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Optimal Use of Ethanol in Dual Fuel Applications: Effects of Engine Downsizing, Spark Retard, and Compression Ratio on Fuel Economy
ISSN: 1946-3936, e-ISSN: 1946-3944
Published April 05, 2016 by SAE International in United States
Citation: Jo, Y., Bromberg, L., and Heywood, J., "Optimal Use of Ethanol in Dual Fuel Applications: Effects of Engine Downsizing, Spark Retard, and Compression Ratio on Fuel Economy," SAE Int. J. Engines 9(2):1087-1101, 2016, https://doi.org/10.4271/2016-01-0786.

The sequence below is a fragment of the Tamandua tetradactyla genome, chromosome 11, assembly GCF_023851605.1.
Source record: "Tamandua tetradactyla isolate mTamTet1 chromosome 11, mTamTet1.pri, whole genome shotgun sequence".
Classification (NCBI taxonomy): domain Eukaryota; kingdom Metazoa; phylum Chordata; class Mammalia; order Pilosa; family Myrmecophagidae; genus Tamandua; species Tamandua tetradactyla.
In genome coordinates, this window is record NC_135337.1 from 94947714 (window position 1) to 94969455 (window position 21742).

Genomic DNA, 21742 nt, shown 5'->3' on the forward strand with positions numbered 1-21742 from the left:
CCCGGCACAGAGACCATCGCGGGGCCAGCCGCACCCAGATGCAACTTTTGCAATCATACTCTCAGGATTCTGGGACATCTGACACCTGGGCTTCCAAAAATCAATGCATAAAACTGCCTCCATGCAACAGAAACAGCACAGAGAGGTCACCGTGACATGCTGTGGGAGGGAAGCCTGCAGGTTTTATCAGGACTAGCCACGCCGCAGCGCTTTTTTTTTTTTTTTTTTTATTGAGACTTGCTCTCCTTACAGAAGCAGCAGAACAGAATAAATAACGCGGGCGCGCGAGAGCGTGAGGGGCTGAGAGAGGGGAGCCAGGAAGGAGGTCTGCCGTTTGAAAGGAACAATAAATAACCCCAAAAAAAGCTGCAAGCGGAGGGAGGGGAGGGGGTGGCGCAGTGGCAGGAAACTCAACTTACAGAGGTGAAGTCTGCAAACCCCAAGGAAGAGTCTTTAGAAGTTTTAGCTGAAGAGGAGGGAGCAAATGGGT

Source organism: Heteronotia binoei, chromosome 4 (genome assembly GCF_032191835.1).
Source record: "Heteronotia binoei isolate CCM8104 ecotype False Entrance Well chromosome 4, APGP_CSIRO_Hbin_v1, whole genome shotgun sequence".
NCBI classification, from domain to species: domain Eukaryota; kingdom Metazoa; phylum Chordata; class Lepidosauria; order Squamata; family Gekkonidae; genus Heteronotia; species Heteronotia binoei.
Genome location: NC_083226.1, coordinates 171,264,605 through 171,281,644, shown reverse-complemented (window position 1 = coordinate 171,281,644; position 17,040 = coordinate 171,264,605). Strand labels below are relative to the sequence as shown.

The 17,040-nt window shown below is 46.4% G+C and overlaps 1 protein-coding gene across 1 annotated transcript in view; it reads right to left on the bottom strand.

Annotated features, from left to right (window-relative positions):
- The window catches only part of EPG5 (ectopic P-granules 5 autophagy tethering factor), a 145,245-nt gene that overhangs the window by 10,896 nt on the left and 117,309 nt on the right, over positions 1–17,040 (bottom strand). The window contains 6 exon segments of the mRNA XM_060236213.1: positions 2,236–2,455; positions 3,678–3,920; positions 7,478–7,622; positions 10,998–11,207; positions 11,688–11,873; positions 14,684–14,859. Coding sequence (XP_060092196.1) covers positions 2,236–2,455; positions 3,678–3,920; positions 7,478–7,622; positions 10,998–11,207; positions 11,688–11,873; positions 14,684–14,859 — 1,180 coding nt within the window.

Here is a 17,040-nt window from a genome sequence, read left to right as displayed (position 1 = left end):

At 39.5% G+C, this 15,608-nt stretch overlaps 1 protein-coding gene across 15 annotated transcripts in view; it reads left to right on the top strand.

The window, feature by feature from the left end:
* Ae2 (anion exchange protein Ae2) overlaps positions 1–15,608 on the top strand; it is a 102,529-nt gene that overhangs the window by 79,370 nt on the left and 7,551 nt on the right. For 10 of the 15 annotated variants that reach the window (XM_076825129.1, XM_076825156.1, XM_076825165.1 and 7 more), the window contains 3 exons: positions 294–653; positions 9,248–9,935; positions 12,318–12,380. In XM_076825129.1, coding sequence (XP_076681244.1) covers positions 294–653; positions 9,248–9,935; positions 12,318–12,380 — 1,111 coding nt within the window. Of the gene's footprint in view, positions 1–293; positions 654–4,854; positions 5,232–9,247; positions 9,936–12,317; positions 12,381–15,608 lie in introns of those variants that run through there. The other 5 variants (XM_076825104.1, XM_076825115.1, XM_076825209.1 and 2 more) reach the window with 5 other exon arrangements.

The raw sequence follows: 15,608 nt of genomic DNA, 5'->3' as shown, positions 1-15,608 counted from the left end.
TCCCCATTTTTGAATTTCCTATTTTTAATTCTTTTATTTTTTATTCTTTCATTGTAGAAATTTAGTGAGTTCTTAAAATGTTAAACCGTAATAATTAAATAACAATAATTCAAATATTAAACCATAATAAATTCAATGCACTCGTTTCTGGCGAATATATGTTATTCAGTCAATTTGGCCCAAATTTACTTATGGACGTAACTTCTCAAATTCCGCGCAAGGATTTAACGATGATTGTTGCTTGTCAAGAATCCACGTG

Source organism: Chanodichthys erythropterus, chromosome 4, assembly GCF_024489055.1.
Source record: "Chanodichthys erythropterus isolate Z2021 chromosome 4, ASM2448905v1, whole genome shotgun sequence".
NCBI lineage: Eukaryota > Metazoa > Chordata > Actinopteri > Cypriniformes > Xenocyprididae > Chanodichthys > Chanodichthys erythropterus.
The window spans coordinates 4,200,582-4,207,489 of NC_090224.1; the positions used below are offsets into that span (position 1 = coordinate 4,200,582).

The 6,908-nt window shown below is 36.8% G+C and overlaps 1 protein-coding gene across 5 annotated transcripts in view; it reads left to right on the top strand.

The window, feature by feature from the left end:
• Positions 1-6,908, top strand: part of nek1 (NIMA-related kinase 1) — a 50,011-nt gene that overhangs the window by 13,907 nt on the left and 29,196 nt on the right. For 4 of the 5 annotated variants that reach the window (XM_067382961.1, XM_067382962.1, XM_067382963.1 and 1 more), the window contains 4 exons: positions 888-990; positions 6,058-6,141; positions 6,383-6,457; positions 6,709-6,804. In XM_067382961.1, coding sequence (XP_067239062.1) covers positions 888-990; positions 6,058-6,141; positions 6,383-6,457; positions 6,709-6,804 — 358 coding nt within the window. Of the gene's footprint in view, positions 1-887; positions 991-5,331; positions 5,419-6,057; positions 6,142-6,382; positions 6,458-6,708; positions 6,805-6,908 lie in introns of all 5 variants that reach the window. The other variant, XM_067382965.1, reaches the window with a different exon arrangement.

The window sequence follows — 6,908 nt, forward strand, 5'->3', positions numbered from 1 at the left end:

Turbocharging, increasing the compression ratio, and downsizing a spark-ignition engine are well known strategies for improving vehicle fuel economy. However, such strategies increase the likelihood of engine knock due to higher in-cylinder pressures and temperatures. A high octane fuel, such as E85, effectively suppresses knock but is not necessary in most parts of the engine operating map. To better utilize a high octane fuel, dual fuel injection has been suggested where high octane fuel is injected only when the engine is about to knock. However, the effects of downsizing, retarding spark timing, and increasing compression ratio on dual fuel applications are not well understood. To investigate these questions, GT-power simulations along with engine experiments and engine-in-vehicle simulations for a passenger vehicle and a medium-duty truck were conducted. First, engine performance maps for various boosts, compression ratios, and spark retards were created, with lines of constant fuel RON superposed. Then, parametric studies were conducted to analyze the effects of cylinder volume/boost level, spark retard, and compression ratio on the vehicle fuel consumption, ethanol usage, and the average engine efficiency. Downsizing a naturally-aspirated engine by 50% resulted in about a 30% increase in fuel economy. Ethanol consumption varied from 5 to 40% (by volume) of the total fuel used, depending on the details. Moderate amounts of spark retard reduced ethanol consumption by half while not deteriorating fuel economy by much. Increasing compression ratio above 11.5 had a marginal return in fuel economy while demanding a significantly larger amount of ethanol.